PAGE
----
I know a lot of moto riders up here, and they love the mountains and the trails for the same reasons that mountain bikers do. They travel with a different mode and sure they’re noisy and they’re loud, but there’s a lot of trails up here in the Gunnison Valley that are open to motos, and those guys love the public lands and the wide-open spaces and the views just as much we do and just choose to experience them in a different way. So that’s another part of it is just expanding our vision a little bit. It takes something like a new administration with some different values to come into power to really open a lot of our eyes to, “Wow, maybe there are some possibilities here to get with some of these other user groups and form some alliances,” so it’s an important time for us all to pay attention and to come together, I feel.
Greg Heil: So now I’m going off script, so bear with me guys. Dave, can you just give us a brief overview of the advocacy work that IMBA itself does in Washington, because I feel like a lot of people might not really be aware of exactly what things you guys do.
Dave Wiens: Well, truth be told, I’ve been on the job two months and when I went to Washington, I certainly didn’t do any advocacy work there. It was a couple of meetings, but we’ve got, our advocacy staff right now is Aaron Clark, and he’s the main guy that would do any of the work that takes place in DC or in other areas, but really, it’s trying to get those relationships with the Forest Service and the BLM, and it does include having relationships in the conservation world. If it’s something I learned around here doing advocacy is you want to have good relationships everywhere you go, and some of those people are going to be allies of what you’re trying to do, some people are going to be neutral, and some people are going to be foes, but having those relationships is really key in being able to contact those people and hopefully have a civil conversation.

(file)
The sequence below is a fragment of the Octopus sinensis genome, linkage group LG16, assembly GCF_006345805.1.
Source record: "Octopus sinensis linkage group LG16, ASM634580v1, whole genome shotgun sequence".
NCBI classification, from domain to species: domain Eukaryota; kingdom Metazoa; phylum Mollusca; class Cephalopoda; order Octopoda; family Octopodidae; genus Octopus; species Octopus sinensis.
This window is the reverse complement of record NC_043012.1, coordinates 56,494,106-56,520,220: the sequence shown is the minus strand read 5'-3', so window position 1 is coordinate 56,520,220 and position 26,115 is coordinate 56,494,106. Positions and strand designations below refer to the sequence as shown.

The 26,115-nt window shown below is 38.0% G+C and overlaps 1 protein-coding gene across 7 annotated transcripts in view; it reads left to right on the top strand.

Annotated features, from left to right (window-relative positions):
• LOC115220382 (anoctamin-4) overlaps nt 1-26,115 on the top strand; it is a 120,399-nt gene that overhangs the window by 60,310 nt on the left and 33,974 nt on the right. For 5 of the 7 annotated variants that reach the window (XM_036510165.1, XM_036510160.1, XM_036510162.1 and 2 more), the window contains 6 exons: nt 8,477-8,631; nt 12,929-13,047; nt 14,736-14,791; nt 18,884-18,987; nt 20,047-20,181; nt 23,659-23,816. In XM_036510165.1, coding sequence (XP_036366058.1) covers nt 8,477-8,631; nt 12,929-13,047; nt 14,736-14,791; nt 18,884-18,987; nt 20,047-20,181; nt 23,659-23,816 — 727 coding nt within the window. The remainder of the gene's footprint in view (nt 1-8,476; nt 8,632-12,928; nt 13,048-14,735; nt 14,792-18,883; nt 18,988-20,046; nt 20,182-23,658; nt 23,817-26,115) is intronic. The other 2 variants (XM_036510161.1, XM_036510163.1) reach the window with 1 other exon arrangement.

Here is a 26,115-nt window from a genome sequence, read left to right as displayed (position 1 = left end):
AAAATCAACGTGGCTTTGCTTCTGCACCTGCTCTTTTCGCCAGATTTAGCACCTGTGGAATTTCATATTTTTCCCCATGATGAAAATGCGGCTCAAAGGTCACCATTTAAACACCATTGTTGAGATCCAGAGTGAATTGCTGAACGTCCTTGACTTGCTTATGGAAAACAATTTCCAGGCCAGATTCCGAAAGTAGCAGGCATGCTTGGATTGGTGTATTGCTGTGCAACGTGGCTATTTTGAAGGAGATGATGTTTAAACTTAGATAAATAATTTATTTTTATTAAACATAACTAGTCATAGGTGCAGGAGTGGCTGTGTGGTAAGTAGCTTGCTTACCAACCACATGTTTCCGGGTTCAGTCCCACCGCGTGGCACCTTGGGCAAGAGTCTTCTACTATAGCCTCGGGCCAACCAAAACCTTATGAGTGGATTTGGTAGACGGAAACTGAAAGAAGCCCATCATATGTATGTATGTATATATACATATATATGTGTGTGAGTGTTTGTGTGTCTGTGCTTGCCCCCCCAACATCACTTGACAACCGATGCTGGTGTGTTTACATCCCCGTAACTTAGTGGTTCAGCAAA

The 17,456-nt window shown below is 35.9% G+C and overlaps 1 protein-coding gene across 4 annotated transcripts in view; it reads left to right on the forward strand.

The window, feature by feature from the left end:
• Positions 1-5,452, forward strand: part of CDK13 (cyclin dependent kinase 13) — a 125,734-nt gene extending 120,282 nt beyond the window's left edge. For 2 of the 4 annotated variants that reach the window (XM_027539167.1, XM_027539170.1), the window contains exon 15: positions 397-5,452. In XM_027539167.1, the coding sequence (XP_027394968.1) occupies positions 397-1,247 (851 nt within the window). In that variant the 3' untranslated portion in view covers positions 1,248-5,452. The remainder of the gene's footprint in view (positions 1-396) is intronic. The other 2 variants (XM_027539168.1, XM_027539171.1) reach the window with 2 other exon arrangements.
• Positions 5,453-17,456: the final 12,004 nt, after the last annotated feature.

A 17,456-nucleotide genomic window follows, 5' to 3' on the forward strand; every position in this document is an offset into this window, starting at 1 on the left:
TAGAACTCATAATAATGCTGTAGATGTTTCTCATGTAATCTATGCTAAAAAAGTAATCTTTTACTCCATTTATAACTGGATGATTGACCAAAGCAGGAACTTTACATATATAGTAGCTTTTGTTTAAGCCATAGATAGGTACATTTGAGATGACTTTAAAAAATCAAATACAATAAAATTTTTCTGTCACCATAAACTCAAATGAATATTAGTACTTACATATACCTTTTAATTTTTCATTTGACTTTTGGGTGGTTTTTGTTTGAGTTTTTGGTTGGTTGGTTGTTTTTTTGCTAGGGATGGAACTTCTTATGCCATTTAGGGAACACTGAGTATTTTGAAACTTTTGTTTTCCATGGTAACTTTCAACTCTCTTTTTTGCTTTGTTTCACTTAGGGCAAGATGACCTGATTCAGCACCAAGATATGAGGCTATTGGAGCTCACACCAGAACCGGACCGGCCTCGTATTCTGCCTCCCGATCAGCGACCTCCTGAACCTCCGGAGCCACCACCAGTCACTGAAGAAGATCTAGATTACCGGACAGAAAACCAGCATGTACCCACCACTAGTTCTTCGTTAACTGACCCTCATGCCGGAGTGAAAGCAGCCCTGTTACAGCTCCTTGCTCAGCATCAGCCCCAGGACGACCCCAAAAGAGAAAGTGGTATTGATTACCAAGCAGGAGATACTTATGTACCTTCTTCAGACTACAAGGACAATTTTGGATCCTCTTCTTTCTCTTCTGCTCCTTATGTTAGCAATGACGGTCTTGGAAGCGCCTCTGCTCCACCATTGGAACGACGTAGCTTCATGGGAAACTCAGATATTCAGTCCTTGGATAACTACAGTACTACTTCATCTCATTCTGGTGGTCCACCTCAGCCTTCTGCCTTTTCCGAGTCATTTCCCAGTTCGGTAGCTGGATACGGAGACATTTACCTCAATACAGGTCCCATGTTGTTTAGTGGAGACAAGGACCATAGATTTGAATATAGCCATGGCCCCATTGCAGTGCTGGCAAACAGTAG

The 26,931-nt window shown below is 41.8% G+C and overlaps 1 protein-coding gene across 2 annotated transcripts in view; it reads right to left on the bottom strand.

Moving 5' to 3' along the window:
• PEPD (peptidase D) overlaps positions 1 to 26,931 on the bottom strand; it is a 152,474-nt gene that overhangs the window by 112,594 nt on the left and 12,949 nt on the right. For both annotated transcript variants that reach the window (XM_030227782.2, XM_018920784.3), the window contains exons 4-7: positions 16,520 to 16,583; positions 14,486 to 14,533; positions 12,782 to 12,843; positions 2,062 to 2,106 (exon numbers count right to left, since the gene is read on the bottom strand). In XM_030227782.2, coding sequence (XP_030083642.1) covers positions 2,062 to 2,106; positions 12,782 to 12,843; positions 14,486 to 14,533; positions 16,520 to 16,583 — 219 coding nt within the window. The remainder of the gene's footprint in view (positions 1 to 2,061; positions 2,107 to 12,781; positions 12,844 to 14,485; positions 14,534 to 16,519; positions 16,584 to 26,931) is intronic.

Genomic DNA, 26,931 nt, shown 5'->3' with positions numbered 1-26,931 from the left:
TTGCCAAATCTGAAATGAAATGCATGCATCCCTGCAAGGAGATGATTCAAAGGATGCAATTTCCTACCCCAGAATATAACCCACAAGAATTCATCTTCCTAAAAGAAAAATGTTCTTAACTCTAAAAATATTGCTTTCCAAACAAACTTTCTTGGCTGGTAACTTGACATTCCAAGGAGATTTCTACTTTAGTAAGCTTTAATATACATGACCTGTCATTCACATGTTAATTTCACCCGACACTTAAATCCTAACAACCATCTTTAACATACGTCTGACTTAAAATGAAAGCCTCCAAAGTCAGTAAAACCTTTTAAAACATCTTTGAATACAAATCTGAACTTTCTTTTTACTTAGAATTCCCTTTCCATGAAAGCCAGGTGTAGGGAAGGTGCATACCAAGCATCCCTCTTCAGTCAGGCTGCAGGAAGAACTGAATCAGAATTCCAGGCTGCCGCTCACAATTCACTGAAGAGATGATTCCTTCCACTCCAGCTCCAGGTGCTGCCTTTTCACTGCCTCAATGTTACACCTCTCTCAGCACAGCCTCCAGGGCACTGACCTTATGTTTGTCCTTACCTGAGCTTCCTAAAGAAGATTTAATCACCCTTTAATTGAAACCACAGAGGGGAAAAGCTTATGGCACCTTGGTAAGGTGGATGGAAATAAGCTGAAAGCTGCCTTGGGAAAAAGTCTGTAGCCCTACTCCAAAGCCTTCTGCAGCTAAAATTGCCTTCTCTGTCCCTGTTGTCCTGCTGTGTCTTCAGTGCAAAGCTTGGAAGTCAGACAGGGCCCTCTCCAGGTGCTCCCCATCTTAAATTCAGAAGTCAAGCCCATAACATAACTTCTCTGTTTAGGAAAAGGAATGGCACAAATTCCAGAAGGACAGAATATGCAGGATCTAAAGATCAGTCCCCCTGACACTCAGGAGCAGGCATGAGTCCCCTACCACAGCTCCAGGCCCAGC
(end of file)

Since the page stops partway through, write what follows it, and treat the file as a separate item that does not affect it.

I wish I could tell you exactly what we’re doing but I don’t have that download and that knowledge in my head. I know we’ve got a spreadsheet that’s mind boggling of the things that we’re working on all across the country. Certainly some of those decisions are made in Washington but lots more of them are … The important aspects of them happen locally as well. There’s a Wilderness proposal right now in the San Gabriel Mountains near Los Angeles, and that bill would be signed in Washington but a lot of what actually happens out there will happen locally.
It’s certainly our goal with IMBA to strengthen everything we do at the national level, because advocacy has changed in the last 30 years. Local organizations have never been stronger, so where IMBA may have had a larger role in helping local advocates, 5, 10, 15 years ago, the local organizations, our chapters, there are non-affiliated organization and there are clubs that are more effective than they’ve ever been. I don’t think it’s the wisest use of our resources to continue to try to help organizations do what they can already do well. Granted, there are some clubs that still need the basics, but even the network of chapters and clubs that is out there, I think we can take advantage of those to help raise the effectiveness of all of the clubs.